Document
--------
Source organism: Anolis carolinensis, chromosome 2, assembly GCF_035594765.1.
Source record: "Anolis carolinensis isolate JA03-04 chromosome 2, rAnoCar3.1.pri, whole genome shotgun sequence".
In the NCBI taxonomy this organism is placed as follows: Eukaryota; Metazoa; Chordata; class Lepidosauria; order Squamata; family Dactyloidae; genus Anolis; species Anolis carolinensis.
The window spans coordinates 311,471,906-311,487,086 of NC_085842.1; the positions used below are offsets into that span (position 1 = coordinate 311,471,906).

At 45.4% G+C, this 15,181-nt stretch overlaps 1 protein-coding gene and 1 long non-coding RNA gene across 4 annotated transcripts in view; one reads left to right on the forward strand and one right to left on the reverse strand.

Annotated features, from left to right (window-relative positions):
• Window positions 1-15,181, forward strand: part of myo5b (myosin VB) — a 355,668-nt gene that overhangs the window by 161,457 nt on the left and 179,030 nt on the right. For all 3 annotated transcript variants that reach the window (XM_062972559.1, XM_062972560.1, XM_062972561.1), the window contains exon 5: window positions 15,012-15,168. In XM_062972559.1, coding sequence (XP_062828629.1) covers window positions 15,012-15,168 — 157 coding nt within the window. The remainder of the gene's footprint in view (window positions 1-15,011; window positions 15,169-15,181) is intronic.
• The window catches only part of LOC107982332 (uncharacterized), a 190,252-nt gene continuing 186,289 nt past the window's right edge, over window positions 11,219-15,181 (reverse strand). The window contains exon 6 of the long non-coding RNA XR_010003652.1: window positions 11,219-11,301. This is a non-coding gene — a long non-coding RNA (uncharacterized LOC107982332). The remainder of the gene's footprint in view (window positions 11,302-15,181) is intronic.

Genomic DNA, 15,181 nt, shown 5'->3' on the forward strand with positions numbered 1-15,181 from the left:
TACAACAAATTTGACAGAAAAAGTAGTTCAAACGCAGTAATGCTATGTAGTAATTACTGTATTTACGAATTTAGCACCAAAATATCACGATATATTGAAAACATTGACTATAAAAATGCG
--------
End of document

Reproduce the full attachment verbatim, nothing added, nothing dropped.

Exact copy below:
Source organism: Anolis carolinensis, chromosome 2, assembly GCF_035594765.1.
Source record: "Anolis carolinensis isolate JA03-04 chromosome 2, rAnoCar3.1.pri, whole genome shotgun sequence".
In the NCBI taxonomy this organism is placed as follows: Eukaryota; Metazoa; Chordata; class Lepidosauria; order Squamata; family Dactyloidae; genus Anolis; species Anolis carolinensis.
The window spans coordinates 311,471,906-311,487,086 of NC_085842.1; the positions used below are offsets into that span (position 1 = coordinate 311,471,906).

At 45.4% G+C, this 15,181-nt stretch overlaps 1 protein-coding gene and 1 long non-coding RNA gene across 4 annotated transcripts in view; one reads left to right on the forward strand and one right to left on the reverse strand.

Annotated features, from left to right (window-relative positions):
• Window positions 1-15,181, forward strand: part of myo5b (myosin VB) — a 355,668-nt gene that overhangs the window by 161,457 nt on the left and 179,030 nt on the right. For all 3 annotated transcript variants that reach the window (XM_062972559.1, XM_062972560.1, XM_062972561.1), the window contains exon 5: window positions 15,012-15,168. In XM_062972559.1, coding sequence (XP_062828629.1) covers window positions 15,012-15,168 — 157 coding nt within the window. The remainder of the gene's footprint in view (window positions 1-15,011; window positions 15,169-15,181) is intronic.
• The window catches only part of LOC107982332 (uncharacterized), a 190,252-nt gene continuing 186,289 nt past the window's right edge, over window positions 11,219-15,181 (reverse strand). The window contains exon 6 of the long non-coding RNA XR_010003652.1: window positions 11,219-11,301. This is a non-coding gene — a long non-coding RNA (uncharacterized LOC107982332). The remainder of the gene's footprint in view (window positions 11,302-15,181) is intronic.

Genomic DNA, 15,181 nt, shown 5'->3' on the forward strand with positions numbered 1-15,181 from the left:
TACAACAAATTTGACAGAAAAAGTAGTTCAAACGCAGTAATGCTATGTAGTAATTACTGTATTTACGAATTTAGCACCAAAATATCACGATATATTGAAAACATTGACTATAAAAATGCG